As communities across Texas and Oklahoma work to clear the rubble and debris left by violent storms earlier in the week, including a devastating tornado that struck parts of Oklahoma City on Monday, killing dozens and injuring many more, a growing number of businesses, individuals, and organizations have pledged funds to relief and recovery efforts.
They include Walmart, which pledged $1 million in cash and in-kind contributions to help meet the needs of tornado victims in Oklahoma; and UPS, which committed $250,000 in cash and in-kind contributions to the American Red Cross of Central Oklahoma, Operation Hope, the St. Bernard Project, and the National Voluntary Organizations Active in Disaster to implement a recovery plan in the Oklahoma cities of Moore, Cleburne, and Shawnee. The commitment by UPS is in addition to a $550,000 donation it made to the ARC's annual disaster giving program last month.
Elsewhere, Love's Travel Stops announced $3 million in donations for immediate and long-term relief efforts in Oklahoma, including $1 million to the OK Strong Relief Fund established by Oklahoma governor Mary Fallin and $500,000 to Catholic Charities. The remaining $1.5 million will support a benefit event to help those affected by the storm.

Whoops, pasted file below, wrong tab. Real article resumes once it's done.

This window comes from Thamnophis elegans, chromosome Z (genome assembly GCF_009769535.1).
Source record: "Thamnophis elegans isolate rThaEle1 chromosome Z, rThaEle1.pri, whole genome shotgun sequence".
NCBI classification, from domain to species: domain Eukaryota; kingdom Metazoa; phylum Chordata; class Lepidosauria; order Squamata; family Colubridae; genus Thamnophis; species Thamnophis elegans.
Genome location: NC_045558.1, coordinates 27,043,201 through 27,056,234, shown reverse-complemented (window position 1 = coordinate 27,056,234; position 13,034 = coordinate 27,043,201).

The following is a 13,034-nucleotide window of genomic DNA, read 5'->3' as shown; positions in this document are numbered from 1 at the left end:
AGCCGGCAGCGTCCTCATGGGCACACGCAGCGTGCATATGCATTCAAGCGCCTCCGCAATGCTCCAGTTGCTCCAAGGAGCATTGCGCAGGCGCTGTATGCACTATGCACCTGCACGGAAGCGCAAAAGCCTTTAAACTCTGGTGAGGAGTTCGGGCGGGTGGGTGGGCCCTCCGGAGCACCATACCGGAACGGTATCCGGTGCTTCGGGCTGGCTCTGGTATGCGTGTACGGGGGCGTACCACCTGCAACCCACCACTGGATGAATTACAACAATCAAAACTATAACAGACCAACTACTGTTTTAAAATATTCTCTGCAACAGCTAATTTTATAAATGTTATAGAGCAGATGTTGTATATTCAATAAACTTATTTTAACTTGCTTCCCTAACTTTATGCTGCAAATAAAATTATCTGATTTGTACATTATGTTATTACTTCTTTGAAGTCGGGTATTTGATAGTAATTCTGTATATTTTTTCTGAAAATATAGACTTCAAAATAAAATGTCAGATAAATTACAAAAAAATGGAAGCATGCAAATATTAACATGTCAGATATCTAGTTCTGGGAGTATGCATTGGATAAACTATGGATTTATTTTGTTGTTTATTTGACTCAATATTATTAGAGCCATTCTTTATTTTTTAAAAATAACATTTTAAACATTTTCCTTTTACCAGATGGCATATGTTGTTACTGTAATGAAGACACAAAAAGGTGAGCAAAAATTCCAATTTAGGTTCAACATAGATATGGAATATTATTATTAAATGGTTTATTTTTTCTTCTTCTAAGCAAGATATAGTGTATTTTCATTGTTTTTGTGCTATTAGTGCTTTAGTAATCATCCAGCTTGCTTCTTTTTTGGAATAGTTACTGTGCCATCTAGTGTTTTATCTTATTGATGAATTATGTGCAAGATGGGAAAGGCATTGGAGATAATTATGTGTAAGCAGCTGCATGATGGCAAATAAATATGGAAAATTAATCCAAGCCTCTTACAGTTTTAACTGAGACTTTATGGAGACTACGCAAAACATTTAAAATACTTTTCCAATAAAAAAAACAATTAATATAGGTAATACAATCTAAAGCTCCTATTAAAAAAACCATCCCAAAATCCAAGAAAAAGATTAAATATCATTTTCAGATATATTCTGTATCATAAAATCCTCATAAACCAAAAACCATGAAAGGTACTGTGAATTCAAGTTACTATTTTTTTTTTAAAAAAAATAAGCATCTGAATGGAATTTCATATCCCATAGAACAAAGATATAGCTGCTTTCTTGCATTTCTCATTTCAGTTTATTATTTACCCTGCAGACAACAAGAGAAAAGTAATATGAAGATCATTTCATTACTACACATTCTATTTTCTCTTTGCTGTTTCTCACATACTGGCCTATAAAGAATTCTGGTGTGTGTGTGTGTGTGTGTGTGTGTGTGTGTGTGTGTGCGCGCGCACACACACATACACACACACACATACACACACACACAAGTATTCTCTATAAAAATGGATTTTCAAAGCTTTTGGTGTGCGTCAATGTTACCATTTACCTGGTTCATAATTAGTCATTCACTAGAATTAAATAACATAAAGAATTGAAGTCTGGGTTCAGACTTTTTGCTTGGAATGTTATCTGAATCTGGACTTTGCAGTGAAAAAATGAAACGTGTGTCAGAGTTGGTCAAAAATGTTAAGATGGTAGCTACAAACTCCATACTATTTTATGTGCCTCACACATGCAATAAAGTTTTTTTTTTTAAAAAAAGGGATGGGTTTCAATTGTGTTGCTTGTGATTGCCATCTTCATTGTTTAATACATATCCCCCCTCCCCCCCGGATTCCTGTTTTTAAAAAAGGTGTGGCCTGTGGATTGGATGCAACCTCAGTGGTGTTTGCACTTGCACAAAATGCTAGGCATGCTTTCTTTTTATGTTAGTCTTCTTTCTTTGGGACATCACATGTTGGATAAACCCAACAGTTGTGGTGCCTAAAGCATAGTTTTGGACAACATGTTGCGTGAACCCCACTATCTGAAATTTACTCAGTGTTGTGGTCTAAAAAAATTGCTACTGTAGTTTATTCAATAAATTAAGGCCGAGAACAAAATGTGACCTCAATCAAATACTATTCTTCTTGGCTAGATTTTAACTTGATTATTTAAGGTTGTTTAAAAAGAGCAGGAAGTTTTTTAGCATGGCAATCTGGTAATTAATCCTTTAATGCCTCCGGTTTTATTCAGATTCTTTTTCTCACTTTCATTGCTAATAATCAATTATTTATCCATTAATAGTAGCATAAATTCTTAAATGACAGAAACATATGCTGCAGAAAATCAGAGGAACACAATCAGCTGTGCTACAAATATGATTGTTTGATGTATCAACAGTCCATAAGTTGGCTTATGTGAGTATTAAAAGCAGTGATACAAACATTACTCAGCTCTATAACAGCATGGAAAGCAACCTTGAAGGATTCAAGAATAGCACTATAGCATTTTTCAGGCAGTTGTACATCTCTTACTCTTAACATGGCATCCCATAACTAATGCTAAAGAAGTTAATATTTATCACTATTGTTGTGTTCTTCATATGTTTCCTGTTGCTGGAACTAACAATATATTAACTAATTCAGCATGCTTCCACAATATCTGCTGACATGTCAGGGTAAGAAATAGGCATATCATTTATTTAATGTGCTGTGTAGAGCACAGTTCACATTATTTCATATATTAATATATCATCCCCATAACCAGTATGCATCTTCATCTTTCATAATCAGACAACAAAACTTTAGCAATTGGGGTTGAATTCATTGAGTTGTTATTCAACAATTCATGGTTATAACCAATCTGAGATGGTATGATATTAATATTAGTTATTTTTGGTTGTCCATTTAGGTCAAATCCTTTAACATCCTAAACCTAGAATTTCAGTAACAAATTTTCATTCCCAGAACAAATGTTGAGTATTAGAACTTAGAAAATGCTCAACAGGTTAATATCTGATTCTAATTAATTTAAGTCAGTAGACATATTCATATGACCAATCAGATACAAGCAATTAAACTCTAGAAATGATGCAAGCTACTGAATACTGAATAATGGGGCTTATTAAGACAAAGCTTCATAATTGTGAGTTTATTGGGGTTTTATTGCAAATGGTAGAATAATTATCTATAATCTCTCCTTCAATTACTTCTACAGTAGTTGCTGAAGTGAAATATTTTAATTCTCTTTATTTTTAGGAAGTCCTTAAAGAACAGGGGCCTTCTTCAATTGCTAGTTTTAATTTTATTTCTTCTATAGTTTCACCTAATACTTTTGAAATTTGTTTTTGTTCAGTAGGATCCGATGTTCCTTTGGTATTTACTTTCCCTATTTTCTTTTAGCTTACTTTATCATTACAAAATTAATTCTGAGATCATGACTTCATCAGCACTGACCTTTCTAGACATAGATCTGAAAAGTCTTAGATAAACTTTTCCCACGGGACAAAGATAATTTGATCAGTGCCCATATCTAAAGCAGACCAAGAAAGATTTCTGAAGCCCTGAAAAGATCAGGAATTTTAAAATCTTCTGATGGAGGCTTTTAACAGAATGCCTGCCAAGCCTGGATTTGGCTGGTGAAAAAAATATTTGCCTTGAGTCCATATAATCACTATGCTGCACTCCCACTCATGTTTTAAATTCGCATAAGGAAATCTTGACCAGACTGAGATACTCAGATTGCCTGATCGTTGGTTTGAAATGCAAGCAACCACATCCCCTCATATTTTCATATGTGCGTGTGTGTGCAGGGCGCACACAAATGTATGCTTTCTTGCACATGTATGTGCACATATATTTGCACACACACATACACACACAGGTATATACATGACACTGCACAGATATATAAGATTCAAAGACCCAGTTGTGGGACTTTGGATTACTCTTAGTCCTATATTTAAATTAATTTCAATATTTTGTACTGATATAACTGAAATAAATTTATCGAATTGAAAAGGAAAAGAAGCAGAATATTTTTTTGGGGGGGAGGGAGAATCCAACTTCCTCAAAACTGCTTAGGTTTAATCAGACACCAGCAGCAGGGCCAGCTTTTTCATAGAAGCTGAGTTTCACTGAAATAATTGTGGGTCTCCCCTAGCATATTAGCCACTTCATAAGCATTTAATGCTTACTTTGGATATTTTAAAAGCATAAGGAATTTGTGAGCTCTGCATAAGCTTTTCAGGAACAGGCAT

On Wednesday, the Associated Press reported that the Inasmuch Foundation and the Ethics and Excellence in Journalism Foundation had awarded $2 million to the United Way of Central Oklahoma, which will distribute the funds to its partner agencies working on tornado relief efforts. In addition, National Basketball Association star Kevin Durant of the Oklahoma City Thunder pledged $1 million to the ARC, as did the Thunder and the NBA and NBA players' union.
"Officials say the recovery from this disaster will top $3 billion," said mGive Foundation executive director Jenifer Snyder, "and mobile donations give everyone the ability to help make a difference when we see the devastation in people's lives from a tragedy like this....We can all be everyday philanthropists, saving the world one text at a time."